Israeli pianist Barenboim takes Palestinian passport
World renowned Israeli pianist, conductor receives PA passport over weekend, asserts Palestinian citizenship. Rare new status could serve a model for peace between the two peoples, he says. Despite politicians' objections, Interior Ministry has no plans to annul pianist's citizenship
Daniel Barenboim, the world renowned Israeli pianist and conductor, has taken Palestinian citizenship and said he believed his rare new status could serve a model for peace between the two peoples.
"It is a great honor to be offered a passport," he said late on Saturday after a Beethoven piano recital in Ramallah,the West Bank city where he has been active for some years in promoting contact between young Arab and Israeli musicians.
"I have also accepted it because I believe that the destinies of the Israeli people and the Palestinian people are inextricably linked," Barenboim said. "We are blessed – or cursed – to live with each other. And I prefer the first."
Rare opportunity. Barenboim in action (Photo: AFP)
"The fact that an Israeli citizen can be awarded a Palestinian passport, can be a sign that it is actually possible."
Former Palestinian Information Minister Mustafa Barghouthi, who helped organize Saturday's concert, said the passport had been approved by the previous government of which he was a member and which was replaced in June.
The passport had actually been issued about six weeks ago, he added.
Argentine-born Barenboim, 65, is a controversial figure in his adoptive homeland, both for his promotion of German music and vocal opposition to Israel's occupation of the West Bank.
Asked about US President George W. Bush's remarks last week on a visit to the region that a peace could be signed this year, Barenboim warned of the danger of raising hopes too high.
"It would be absolutely horrible if now, with good intentions, expectations are raised which will not be able to be fulfilled," Barenboim said. "Then we will sink into an even greater depression."
Though he dismissed any wish to play a political role, the former music director of the Chicago symphony Orchestra took a dig at Bush's strikingly forceful call in Jerusalem last week for Israel to end, in the president's own words, "the occupation".
"Now even not very intelligent people are saying that the occupation has to be stopped," Barenboim said.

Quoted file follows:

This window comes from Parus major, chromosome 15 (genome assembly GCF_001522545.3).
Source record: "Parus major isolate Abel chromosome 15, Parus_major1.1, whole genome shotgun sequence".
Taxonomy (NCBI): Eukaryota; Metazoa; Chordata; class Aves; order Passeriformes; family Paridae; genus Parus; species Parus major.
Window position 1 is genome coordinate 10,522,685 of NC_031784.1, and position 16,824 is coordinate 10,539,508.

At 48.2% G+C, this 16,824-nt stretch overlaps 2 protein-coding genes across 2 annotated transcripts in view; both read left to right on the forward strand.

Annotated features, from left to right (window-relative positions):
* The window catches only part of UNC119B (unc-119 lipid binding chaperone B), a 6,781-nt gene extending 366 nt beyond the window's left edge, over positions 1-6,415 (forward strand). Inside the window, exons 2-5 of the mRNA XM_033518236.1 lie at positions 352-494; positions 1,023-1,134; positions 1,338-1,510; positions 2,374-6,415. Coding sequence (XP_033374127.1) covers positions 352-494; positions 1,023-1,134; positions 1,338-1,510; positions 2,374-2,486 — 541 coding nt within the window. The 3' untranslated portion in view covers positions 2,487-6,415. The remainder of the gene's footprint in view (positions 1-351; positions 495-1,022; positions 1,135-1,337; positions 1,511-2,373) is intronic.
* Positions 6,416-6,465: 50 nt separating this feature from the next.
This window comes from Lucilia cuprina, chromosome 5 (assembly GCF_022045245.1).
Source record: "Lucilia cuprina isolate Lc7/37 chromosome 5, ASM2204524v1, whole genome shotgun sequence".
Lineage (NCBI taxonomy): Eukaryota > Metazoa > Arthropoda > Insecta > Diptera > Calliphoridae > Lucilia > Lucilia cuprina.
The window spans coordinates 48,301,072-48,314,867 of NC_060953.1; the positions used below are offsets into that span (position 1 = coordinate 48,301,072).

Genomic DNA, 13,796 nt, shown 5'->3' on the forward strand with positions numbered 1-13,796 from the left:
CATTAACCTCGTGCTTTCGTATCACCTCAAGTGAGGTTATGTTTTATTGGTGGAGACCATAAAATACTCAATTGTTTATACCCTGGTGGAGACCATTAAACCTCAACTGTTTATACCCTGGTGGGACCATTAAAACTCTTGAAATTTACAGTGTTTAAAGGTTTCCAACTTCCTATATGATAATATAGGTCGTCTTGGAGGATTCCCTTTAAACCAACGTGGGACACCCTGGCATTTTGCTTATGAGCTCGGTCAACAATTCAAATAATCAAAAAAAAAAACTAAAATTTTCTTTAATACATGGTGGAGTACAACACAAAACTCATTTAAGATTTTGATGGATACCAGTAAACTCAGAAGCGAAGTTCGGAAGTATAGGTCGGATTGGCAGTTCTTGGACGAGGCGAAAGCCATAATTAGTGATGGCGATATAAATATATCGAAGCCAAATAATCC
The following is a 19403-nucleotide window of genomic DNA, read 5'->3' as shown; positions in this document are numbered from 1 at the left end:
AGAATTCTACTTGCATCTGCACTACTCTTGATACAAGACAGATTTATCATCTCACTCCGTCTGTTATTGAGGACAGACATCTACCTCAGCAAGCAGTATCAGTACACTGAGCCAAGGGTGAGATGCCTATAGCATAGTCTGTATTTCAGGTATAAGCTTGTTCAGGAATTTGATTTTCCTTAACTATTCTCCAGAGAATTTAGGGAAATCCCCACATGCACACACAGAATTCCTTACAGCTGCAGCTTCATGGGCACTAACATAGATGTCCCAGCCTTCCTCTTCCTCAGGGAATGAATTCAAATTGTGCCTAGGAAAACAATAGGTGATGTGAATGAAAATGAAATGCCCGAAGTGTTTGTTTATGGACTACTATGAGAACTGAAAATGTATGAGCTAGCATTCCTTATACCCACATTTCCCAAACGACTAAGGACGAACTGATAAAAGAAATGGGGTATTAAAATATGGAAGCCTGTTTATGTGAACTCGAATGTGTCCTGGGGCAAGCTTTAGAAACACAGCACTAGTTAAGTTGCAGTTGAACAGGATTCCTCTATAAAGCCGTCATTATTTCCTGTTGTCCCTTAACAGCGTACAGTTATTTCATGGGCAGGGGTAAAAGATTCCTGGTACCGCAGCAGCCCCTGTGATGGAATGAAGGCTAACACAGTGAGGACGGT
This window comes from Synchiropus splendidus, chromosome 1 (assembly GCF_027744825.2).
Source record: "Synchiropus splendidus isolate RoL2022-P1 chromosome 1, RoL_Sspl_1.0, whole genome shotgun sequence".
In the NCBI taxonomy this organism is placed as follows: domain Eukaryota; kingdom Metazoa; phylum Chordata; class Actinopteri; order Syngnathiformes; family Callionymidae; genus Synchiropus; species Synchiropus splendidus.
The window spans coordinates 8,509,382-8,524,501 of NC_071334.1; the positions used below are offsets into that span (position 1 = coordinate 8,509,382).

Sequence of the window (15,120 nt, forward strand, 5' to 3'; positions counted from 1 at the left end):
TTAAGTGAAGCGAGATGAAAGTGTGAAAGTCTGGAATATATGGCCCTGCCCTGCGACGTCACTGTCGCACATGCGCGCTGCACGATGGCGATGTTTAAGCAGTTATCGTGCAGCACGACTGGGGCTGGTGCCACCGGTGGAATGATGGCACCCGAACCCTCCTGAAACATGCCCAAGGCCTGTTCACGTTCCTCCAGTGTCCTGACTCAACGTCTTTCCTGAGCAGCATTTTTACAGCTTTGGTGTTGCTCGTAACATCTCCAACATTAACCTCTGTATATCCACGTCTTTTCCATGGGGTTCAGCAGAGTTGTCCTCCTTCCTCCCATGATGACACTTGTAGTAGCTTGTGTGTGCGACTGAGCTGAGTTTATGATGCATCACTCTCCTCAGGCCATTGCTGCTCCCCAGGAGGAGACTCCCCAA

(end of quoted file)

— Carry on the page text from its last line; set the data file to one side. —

'Barenboim will keep Israeli citizenship'
Despite strong objections from Israeli politicians to Israeli pianist Daniel Barenboim's act of accepting a Palestinian passport, Interior Minister Meir Sheetrit has no plans to annul his Israeli citizenship.
Shas faction chairman, MK Yakov Margi, was quick to denounce Barenboim and call for his status as an Israeli citizen to be annulled. "It's an embarrassment to the State that a person like this has Israeli citizenship...I am sure that in the eyes of Israeli citizens, he has lost the moral authority to be Israeli."
Interior Minister Sheetrit told Ynet that "the matter is not even up for discussion."
According to the law, the interior minister is conferred the right of abrogating the citizenship of an Israeli in the case of fraud or a breach of trust. Emigration or receiving citizenship in an enemy state are considered breaches of trust and are liable to lead to the annulment of citizenship.
The Palestinian Authority, which is not officially considered an enemy state, does not fall into the category of such a state.
Thousands of Israeli residents have both Israeli ID cards as well as Palestinian ones. Most are Israeli-Arabs that have close relatives who live in PA areas or Israeli-Arabs that have come to live in Israel in the framework of family reunification programs.
Most Palestinians that take on Israeli citizenship are required to renounce their Palestinian citizenship but there are many exceptions.
There are virtually no Jewish Israelis that have both Israeli and Palestinian citizenship and this is why Barenboim's case is so unique.
Barenboim, who is based in Berlin, he is closely identified with German music and in 2001 conducted an opera by 19th-century composer Richard Wagner in Jerusalem despite anger in some quarters at a performance of a work by a German accused of anti-Semitic views.
Tani Goldstein contributed to this report